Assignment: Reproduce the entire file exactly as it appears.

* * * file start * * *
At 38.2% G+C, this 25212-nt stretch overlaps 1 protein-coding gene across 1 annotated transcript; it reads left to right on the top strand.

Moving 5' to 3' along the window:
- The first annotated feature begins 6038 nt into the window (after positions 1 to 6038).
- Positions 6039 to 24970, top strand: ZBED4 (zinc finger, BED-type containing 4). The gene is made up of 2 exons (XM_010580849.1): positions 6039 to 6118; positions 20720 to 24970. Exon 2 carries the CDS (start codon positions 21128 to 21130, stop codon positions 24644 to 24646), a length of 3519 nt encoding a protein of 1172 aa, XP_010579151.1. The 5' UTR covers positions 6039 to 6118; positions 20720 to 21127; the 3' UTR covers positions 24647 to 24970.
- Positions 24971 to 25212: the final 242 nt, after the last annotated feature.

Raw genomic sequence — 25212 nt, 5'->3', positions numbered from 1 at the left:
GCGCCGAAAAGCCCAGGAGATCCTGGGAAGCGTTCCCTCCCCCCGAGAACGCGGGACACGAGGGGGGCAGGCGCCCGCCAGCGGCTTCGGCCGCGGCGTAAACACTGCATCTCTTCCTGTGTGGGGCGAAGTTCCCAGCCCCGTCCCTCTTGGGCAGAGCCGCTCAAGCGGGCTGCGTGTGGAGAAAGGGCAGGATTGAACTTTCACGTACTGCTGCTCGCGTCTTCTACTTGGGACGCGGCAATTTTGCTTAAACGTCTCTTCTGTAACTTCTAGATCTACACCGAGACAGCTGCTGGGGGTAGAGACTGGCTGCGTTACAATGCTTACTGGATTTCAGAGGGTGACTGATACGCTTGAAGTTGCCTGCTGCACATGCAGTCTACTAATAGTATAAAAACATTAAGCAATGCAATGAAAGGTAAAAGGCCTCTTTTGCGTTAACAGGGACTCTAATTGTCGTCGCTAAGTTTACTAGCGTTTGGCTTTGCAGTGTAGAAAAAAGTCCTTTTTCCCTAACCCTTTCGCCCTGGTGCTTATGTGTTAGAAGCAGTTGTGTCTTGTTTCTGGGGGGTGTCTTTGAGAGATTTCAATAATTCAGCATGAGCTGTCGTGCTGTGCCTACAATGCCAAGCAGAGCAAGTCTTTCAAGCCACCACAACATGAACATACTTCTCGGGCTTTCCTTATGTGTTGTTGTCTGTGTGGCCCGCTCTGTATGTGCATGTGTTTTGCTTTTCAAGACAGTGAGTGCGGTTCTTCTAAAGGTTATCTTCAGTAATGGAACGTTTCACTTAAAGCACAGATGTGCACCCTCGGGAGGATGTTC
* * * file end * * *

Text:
At 38.2% G+C, this 25212-nt stretch overlaps 1 protein-coding gene across 1 annotated transcript; it reads left to right on the top strand.

Moving 5' to 3' along the window:
- The first annotated feature begins 6038 nt into the window (after positions 1 to 6038).
- Positions 6039 to 24970, top strand: ZBED4 (zinc finger, BED-type containing 4). The gene is made up of 2 exons (XM_010580849.1): positions 6039 to 6118; positions 20720 to 24970. Exon 2 carries the CDS (start codon positions 21128 to 21130, stop codon positions 24644 to 24646), a length of 3519 nt encoding a protein of 1172 aa, XP_010579151.1. The 5' UTR covers positions 6039 to 6118; positions 20720 to 21127; the 3' UTR covers positions 24647 to 24970.
- Positions 24971 to 25212: the final 242 nt, after the last annotated feature.

Raw genomic sequence — 25212 nt, 5'->3', positions numbered from 1 at the left:
GCGCCGAAAAGCCCAGGAGATCCTGGGAAGCGTTCCCTCCCCCCGAGAACGCGGGACACGAGGGGGGCAGGCGCCCGCCAGCGGCTTCGGCCGCGGCGTAAACACTGCATCTCTTCCTGTGTGGGGCGAAGTTCCCAGCCCCGTCCCTCTTGGGCAGAGCCGCTCAAGCGGGCTGCGTGTGGAGAAAGGGCAGGATTGAACTTTCACGTACTGCTGCTCGCGTCTTCTACTTGGGACGCGGCAATTTTGCTTAAACGTCTCTTCTGTAACTTCTAGATCTACACCGAGACAGCTGCTGGGGGTAGAGACTGGCTGCGTTACAATGCTTACTGGATTTCAGAGGGTGACTGATACGCTTGAAGTTGCCTGCTGCACATGCAGTCTACTAATAGTATAAAAACATTAAGCAATGCAATGAAAGGTAAAAGGCCTCTTTTGCGTTAACAGGGACTCTAATTGTCGTCGCTAAGTTTACTAGCGTTTGGCTTTGCAGTGTAGAAAAAAGTCCTTTTTCCCTAACCCTTTCGCCCTGGTGCTTATGTGTTAGAAGCAGTTGTGTCTTGTTTCTGGGGGGTGTCTTTGAGAGATTTCAATAATTCAGCATGAGCTGTCGTGCTGTGCCTACAATGCCAAGCAGAGCAAGTCTTTCAAGCCACCACAACATGAACATACTTCTCGGGCTTTCCTTATGTGTTGTTGTCTGTGTGGCCCGCTCTGTATGTGCATGTGTTTTGCTTTTCAAGACAGTGAGTGCGGTTCTTCTAAAGGTTATCTTCAGTAATGGAACGTTTCACTTAAAGCACAGATGTGCACCCTCGGGAGGATGTTC